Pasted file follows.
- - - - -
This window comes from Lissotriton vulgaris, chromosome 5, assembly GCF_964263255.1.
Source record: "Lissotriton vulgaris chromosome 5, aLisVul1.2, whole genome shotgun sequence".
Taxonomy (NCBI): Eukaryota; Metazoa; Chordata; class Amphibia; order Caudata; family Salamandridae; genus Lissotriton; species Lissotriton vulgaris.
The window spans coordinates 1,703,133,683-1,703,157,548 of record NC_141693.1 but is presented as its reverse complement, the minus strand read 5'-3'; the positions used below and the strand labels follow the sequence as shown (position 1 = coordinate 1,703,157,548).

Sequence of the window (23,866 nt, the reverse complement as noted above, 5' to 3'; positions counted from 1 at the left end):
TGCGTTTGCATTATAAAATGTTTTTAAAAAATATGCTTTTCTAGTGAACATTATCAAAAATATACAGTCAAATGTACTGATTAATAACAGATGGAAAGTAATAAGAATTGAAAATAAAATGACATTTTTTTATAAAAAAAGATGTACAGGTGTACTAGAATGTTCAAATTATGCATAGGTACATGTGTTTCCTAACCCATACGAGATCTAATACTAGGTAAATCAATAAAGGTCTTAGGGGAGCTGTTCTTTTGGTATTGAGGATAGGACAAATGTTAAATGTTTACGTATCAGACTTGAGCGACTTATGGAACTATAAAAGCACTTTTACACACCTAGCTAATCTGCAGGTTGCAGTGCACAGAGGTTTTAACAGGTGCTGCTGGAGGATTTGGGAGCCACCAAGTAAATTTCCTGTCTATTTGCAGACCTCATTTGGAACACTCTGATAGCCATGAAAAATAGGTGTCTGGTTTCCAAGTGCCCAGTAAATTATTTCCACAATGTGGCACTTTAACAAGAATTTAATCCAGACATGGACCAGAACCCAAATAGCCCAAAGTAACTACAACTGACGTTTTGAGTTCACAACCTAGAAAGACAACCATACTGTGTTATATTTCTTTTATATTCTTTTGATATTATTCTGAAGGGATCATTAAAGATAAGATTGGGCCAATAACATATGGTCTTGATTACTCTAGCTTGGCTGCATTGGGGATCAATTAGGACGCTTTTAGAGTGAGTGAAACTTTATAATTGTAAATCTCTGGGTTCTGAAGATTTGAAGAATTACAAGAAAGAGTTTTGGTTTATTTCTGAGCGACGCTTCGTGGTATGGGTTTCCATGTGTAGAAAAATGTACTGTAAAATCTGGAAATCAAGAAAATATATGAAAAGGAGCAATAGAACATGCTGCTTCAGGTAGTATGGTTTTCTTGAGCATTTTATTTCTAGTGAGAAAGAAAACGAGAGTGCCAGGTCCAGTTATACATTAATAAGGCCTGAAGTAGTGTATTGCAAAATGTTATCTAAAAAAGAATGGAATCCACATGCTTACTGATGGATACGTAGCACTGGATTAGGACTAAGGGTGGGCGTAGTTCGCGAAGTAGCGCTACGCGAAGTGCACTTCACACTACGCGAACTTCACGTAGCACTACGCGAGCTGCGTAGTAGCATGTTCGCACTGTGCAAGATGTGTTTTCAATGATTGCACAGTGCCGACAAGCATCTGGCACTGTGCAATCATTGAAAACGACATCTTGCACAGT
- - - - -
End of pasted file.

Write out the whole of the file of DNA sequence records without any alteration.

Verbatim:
This window comes from Lissotriton vulgaris, chromosome 5, assembly GCF_964263255.1.
Source record: "Lissotriton vulgaris chromosome 5, aLisVul1.2, whole genome shotgun sequence".
Taxonomy (NCBI): Eukaryota; Metazoa; Chordata; class Amphibia; order Caudata; family Salamandridae; genus Lissotriton; species Lissotriton vulgaris.
The window spans coordinates 1,703,133,683-1,703,157,548 of record NC_141693.1 but is presented as its reverse complement, the minus strand read 5'-3'; the positions used below and the strand labels follow the sequence as shown (position 1 = coordinate 1,703,157,548).

Sequence of the window (23,866 nt, the reverse complement as noted above, 5' to 3'; positions counted from 1 at the left end):
TGCGTTTGCATTATAAAATGTTTTTAAAAAATATGCTTTTCTAGTGAACATTATCAAAAATATACAGTCAAATGTACTGATTAATAACAGATGGAAAGTAATAAGAATTGAAAATAAAATGACATTTTTTTATAAAAAAAGATGTACAGGTGTACTAGAATGTTCAAATTATGCATAGGTACATGTGTTTCCTAACCCATACGAGATCTAATACTAGGTAAATCAATAAAGGTCTTAGGGGAGCTGTTCTTTTGGTATTGAGGATAGGACAAATGTTAAATGTTTACGTATCAGACTTGAGCGACTTATGGAACTATAAAAGCACTTTTACACACCTAGCTAATCTGCAGGTTGCAGTGCACAGAGGTTTTAACAGGTGCTGCTGGAGGATTTGGGAGCCACCAAGTAAATTTCCTGTCTATTTGCAGACCTCATTTGGAACACTCTGATAGCCATGAAAAATAGGTGTCTGGTTTCCAAGTGCCCAGTAAATTATTTCCACAATGTGGCACTTTAACAAGAATTTAATCCAGACATGGACCAGAACCCAAATAGCCCAAAGTAACTACAACTGACGTTTTGAGTTCACAACCTAGAAAGACAACCATACTGTGTTATATTTCTTTTATATTCTTTTGATATTATTCTGAAGGGATCATTAAAGATAAGATTGGGCCAATAACATATGGTCTTGATTACTCTAGCTTGGCTGCATTGGGGATCAATTAGGACGCTTTTAGAGTGAGTGAAACTTTATAATTGTAAATCTCTGGGTTCTGAAGATTTGAAGAATTACAAGAAAGAGTTTTGGTTTATTTCTGAGCGACGCTTCGTGGTATGGGTTTCCATGTGTAGAAAAATGTACTGTAAAATCTGGAAATCAAGAAAATATATGAAAAGGAGCAATAGAACATGCTGCTTCAGGTAGTATGGTTTTCTTGAGCATTTTATTTCTAGTGAGAAAGAAAACGAGAGTGCCAGGTCCAGTTATACATTAATAAGGCCTGAAGTAGTGTATTGCAAAATGTTATCTAAAAAAGAATGGAATCCACATGCTTACTGATGGATACGTAGCACTGGATTAGGACTAAGGGTGGGCGTAGTTCGCGAAGTAGCGCTACGCGAAGTGCACTTCACACTACGCGAACTTCACGTAGCACTACGCGAGCTGCGTAGTAGCATGTTCGCACTGTGCAAGATGTGTTTTCAATGATTGCACAGTGCCGACAAGCATCTGGCACTGTGCAATCATTGAAAACGACATCTTGCACAGT